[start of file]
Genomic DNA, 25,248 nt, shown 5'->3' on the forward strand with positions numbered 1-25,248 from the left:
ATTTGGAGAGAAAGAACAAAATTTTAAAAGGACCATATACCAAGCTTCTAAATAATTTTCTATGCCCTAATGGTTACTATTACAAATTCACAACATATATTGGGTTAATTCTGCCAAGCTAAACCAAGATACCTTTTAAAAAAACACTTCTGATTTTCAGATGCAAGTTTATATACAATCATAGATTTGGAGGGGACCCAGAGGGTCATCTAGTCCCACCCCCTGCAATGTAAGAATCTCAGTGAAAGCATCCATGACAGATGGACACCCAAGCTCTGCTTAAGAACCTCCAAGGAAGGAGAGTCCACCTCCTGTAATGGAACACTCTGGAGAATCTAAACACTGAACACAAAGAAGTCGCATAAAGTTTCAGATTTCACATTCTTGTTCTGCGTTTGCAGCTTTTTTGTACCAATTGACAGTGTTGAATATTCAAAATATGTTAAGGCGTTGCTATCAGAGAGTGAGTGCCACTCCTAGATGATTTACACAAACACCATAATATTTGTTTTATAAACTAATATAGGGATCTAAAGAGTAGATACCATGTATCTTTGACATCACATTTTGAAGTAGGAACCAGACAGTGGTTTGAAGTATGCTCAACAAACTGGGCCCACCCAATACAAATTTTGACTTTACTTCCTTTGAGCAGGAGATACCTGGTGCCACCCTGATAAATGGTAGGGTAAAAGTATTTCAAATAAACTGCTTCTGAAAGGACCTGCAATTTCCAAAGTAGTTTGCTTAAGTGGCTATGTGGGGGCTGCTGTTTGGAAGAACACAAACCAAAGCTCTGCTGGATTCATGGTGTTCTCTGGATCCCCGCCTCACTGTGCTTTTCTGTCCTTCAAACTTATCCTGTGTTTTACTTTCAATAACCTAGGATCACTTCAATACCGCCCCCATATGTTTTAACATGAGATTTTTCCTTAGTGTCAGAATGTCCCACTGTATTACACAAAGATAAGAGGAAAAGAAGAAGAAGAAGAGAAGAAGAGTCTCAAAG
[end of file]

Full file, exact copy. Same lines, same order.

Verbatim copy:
Genomic DNA, 25,248 nt, shown 5'->3' on the forward strand with positions numbered 1-25,248 from the left:
ATTTGGAGAGAAAGAACAAAATTTTAAAAGGACCATATACCAAGCTTCTAAATAATTTTCTATGCCCTAATGGTTACTATTACAAATTCACAACATATATTGGGTTAATTCTGCCAAGCTAAACCAAGATACCTTTTAAAAAAACACTTCTGATTTTCAGATGCAAGTTTATATACAATCATAGATTTGGAGGGGACCCAGAGGGTCATCTAGTCCCACCCCCTGCAATGTAAGAATCTCAGTGAAAGCATCCATGACAGATGGACACCCAAGCTCTGCTTAAGAACCTCCAAGGAAGGAGAGTCCACCTCCTGTAATGGAACACTCTGGAGAATCTAAACACTGAACACAAAGAAGTCGCATAAAGTTTCAGATTTCACATTCTTGTTCTGCGTTTGCAGCTTTTTTGTACCAATTGACAGTGTTGAATATTCAAAATATGTTAAGGCGTTGCTATCAGAGAGTGAGTGCCACTCCTAGATGATTTACACAAACACCATAATATTTGTTTTATAAACTAATATAGGGATCTAAAGAGTAGATACCATGTATCTTTGACATCACATTTTGAAGTAGGAACCAGACAGTGGTTTGAAGTATGCTCAACAAACTGGGCCCACCCAATACAAATTTTGACTTTACTTCCTTTGAGCAGGAGATACCTGGTGCCACCCTGATAAATGGTAGGGTAAAAGTATTTCAAATAAACTGCTTCTGAAAGGACCTGCAATTTCCAAAGTAGTTTGCTTAAGTGGCTATGTGGGGGCTGCTGTTTGGAAGAACACAAACCAAAGCTCTGCTGGATTCATGGTGTTCTCTGGATCCCCGCCTCACTGTGCTTTTCTGTCCTTCAAACTTATCCTGTGTTTTACTTTCAATAACCTAGGATCACTTCAATACCGCCCCCATATGTTTTAACATGAGATTTTTCCTTAGTGTCAGAATGTCCCACTGTATTACACAAAGATAAGAGGAAAAGAAGAAGAAGAAGAGAAGAAGAGTCTCAAAG